When northern radicals organised a mass demonstration on Manchester’s Peter’s Field on 16 August 1819, the government treated it as a subversive threat to the state and gave the yeomanry and army carte blanche to deal with it. The result was the ‘Peterloo’ massacre in which eighteen people were martyred in the cause of liberty. An outraged public made a hero of Henry ‘Orator’ Hunt, the day’s headline speaker. In its aftermath, he travelled down the country, stopping repeatedly to address audiences made furious by the government’s cold-blooded repression.
Hunt’s reception in London on 13 September, organised by the ultra-radical veterans of the Spa Fields riot, was a tremendous success. Half the city turned out to watch him enter London and join the procession formed in his honour. Hunt took the opportunity to distance himself from the ultras, however, rejecting their insurrectionism and proto-socialism. He dismissed their proposal for simultaneous demonstrations across the country to stretch policing beyond breaking point. The ultras’ attempt to organise a rally at Finsbury Market without Hunt’s support proved an embarrassing failure. The government, meanwhile, passed the notorious Six Acts, which licensed a crackdown on seditious publications and meetings and unauthorised public drilling.
By 1820, the revolutionary moment had passed. Popular attention and sympathy were passing to the plight of Queen Caroline, wife of the new king, George IV, who hated and did his best to humiliate her. The ultra-radicals could no longer appeal to Hunt’s prestige and were incapable of organising the kind of mass protests that might conceivably spiral into popular revolution. Dr James Watson, their most capable leader, was imprisoned for debt and the direction of the group fell to Thistlewood, an irascible scapegrace of doubtful mental stability. Edwards the spy reported to his handler, ‘Thistlewood is the boy for us, he’s the one to do our work.’ Reduced to a small inward-looking core, the ultras were easily led into a fantasy of bloody revenge against a government that had checkmated them.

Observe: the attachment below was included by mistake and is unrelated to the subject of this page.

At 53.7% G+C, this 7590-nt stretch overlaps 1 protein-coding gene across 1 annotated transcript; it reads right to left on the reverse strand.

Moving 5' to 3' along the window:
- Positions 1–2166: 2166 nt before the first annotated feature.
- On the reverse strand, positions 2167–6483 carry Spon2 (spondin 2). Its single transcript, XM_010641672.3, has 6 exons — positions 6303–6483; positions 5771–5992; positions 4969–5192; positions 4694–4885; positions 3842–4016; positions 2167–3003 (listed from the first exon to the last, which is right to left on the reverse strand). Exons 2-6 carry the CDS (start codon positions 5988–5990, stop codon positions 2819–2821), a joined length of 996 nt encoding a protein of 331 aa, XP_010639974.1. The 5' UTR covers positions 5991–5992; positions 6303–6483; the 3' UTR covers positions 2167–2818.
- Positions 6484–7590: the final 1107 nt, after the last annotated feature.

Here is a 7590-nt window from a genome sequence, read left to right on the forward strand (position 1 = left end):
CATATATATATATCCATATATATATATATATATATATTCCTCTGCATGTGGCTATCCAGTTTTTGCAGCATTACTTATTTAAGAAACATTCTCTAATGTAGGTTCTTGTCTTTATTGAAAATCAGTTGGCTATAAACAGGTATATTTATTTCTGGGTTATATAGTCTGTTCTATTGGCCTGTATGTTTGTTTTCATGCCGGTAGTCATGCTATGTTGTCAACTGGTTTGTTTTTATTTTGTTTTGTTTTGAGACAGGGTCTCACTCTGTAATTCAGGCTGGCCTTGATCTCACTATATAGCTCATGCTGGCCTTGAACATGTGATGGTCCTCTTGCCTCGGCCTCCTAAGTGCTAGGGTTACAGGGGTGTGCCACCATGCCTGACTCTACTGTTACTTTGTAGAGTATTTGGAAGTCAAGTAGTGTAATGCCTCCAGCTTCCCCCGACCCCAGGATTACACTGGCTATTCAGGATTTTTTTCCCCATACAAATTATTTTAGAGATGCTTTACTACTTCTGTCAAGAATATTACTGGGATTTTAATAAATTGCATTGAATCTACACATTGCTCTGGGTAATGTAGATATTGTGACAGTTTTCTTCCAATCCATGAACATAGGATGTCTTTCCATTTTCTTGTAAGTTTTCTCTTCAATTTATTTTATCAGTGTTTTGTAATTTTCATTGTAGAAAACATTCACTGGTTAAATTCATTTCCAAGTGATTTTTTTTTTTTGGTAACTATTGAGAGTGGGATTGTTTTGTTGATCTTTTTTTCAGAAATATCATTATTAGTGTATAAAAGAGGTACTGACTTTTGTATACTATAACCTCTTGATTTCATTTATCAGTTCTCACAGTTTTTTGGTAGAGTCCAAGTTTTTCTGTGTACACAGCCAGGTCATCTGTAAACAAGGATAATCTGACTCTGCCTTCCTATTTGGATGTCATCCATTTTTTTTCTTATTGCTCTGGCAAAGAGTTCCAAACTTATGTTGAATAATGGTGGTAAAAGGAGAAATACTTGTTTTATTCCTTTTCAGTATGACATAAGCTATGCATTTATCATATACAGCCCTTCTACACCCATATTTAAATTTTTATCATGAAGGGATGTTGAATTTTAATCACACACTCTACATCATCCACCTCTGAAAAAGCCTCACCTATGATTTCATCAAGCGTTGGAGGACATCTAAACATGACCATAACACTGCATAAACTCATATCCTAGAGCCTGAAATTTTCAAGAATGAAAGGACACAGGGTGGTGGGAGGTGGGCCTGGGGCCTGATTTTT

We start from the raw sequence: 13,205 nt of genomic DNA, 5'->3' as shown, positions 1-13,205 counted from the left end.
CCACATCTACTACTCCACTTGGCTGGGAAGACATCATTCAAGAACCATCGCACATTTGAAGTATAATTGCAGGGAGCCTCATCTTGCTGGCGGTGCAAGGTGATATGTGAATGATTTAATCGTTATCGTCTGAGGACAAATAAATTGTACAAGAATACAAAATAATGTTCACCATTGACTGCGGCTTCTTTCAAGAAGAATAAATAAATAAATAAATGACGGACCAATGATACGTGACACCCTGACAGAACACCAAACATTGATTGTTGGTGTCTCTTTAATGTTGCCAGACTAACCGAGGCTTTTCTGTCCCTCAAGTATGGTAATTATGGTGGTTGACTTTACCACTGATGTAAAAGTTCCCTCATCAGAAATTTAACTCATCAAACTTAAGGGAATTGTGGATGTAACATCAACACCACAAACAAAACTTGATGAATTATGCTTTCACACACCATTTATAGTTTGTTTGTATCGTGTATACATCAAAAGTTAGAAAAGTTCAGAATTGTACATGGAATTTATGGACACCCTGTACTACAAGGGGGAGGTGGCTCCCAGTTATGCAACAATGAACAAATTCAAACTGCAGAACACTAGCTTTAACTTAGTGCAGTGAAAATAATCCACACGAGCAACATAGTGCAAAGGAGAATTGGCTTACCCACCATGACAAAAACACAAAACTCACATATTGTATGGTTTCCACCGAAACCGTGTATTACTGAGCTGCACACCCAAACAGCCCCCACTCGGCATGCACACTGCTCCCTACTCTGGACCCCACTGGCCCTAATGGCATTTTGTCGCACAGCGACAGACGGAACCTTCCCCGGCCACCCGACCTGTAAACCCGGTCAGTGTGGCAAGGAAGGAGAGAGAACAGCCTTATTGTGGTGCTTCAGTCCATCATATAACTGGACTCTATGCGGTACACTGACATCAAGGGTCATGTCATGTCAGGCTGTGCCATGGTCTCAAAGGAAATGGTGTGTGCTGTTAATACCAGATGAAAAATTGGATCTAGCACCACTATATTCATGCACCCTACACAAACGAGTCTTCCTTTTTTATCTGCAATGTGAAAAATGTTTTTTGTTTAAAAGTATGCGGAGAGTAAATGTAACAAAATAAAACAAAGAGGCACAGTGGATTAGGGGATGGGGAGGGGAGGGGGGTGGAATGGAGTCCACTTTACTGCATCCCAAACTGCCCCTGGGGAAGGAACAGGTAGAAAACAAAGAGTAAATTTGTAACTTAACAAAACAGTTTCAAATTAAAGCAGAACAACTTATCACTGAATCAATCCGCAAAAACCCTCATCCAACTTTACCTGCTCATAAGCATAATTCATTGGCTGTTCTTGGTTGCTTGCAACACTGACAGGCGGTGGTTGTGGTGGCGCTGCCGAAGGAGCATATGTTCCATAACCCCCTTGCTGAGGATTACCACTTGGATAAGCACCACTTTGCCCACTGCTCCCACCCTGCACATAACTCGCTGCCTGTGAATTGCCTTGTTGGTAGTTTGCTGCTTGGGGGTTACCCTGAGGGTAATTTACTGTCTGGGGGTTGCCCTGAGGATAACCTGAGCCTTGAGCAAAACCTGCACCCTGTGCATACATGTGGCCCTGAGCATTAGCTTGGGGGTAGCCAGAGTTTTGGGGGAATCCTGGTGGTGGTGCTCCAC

Taken together, the two trials of conspirators for treason produced a mass of evidence, and Vic Gatrell makes excellent use of it to write a psycho-history of men driven to distraction. His aim is to ‘establish a sense of human connection with those poor people’. Their putative victims, the ‘sadistic … aristocratic barbarians’, get shorter shrift. The Cato Street Conspiracy has been treated by most historians as a dead end in the long history of radicalism and the struggle for working-class representation. Gatrell dismisses such ‘forward march of labour’ historiography as passé and is more interested in exploring the emotional lives of his zealots for liberty.
Revolution, Gatrell argues, was impossible only because of the sheer reach and ruthlessness of the repressive state. This is perhaps doubtful: there were revolutions against generally much more brutal regimes in 1820 in Spain, Portugal and Italy. E P Thompson’s argument that the absence of middle-class solidarity with the working classes meant that a British revolution could not be carried off at this juncture still carries conviction.
The Cato Street Conspiracy in fact marked the final discrediting of outright repression and the spy system. When the middle and working classes did combine in 1832, the government decided that retreat was preferable to resistance and the Great Reform Act was carried. Workers remained discontented, but the problem of how to carry out revolution without middle-class support was not answered by the Chartists in the following decades. Britain failed either to invent barricade fighting or even to adopt it when it swept the Continent after 1830. The myth of Britain’s innate immunity to revolution became self-fulfilling in time, but Gatrell’s gripping study opens up a world in which the prospect seemed very real indeed.